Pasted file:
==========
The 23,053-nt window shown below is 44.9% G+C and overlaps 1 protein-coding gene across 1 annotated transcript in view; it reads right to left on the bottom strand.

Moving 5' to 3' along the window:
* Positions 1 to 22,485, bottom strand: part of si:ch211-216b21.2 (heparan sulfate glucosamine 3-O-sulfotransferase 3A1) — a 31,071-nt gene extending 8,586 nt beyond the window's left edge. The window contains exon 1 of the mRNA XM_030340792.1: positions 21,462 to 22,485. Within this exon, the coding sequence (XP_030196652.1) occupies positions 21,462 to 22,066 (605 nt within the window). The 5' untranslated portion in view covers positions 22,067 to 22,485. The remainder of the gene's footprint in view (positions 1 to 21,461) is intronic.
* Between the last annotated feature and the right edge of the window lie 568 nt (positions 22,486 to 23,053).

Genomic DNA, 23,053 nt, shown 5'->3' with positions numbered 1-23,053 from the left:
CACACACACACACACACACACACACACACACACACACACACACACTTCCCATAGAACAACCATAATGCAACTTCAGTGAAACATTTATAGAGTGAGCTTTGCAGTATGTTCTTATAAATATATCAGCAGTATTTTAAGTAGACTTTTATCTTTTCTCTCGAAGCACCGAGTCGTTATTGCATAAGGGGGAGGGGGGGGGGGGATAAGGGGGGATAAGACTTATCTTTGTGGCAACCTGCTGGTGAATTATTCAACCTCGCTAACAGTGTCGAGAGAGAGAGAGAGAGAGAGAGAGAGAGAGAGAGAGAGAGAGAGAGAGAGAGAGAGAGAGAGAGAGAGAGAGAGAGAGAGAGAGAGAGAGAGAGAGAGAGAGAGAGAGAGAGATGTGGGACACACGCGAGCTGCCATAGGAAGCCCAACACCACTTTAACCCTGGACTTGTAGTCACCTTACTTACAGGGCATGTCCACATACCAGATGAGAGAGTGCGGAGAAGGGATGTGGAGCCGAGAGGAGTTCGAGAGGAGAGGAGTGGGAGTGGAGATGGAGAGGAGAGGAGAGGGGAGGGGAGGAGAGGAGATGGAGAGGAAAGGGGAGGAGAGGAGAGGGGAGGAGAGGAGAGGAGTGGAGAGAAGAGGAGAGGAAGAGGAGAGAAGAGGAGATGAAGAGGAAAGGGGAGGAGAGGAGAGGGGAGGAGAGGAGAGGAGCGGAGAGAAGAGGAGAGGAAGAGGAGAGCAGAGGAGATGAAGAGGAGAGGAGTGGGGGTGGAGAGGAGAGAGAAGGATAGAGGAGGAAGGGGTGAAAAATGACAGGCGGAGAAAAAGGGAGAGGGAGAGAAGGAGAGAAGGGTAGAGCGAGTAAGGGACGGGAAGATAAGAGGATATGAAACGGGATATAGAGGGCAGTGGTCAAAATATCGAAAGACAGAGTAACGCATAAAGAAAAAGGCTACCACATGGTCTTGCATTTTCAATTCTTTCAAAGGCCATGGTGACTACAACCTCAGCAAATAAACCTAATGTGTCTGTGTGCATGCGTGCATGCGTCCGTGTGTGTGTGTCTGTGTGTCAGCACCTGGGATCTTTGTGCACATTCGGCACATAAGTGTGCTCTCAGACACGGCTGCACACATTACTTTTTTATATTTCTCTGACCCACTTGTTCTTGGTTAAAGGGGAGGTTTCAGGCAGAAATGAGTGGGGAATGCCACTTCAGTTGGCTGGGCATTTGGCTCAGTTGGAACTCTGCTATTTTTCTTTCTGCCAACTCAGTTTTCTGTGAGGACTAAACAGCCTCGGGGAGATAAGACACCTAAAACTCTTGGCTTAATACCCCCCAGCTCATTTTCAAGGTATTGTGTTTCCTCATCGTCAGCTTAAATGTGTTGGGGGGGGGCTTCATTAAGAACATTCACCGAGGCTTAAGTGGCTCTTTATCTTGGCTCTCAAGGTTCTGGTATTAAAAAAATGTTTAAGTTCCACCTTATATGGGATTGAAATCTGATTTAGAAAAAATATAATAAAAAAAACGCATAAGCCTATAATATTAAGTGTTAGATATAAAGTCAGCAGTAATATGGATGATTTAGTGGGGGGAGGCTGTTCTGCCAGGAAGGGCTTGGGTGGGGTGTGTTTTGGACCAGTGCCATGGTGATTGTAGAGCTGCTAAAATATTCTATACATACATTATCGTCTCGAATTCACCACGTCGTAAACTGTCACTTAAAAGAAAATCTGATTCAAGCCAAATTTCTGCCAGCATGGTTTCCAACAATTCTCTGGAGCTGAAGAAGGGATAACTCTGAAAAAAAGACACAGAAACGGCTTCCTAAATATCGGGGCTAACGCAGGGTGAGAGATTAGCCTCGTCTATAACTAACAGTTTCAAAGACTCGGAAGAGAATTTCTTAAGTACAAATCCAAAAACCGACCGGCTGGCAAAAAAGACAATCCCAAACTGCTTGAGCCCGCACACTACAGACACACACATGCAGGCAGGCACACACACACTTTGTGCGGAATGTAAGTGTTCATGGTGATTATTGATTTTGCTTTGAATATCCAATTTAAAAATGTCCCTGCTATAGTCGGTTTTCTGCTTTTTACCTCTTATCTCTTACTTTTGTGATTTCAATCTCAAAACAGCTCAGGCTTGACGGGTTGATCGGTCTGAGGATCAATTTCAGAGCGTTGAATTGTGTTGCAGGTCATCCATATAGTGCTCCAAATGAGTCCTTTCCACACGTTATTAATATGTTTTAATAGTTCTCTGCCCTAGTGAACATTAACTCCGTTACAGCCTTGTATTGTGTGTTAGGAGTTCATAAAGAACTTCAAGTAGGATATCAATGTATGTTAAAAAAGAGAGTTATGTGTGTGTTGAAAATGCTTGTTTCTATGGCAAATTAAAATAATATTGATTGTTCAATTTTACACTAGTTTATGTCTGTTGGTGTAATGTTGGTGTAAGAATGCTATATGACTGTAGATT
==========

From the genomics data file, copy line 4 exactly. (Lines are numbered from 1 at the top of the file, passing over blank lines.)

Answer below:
* Between the last annotated feature and the right edge of the window lie 568 nt (positions 22,486 to 23,053).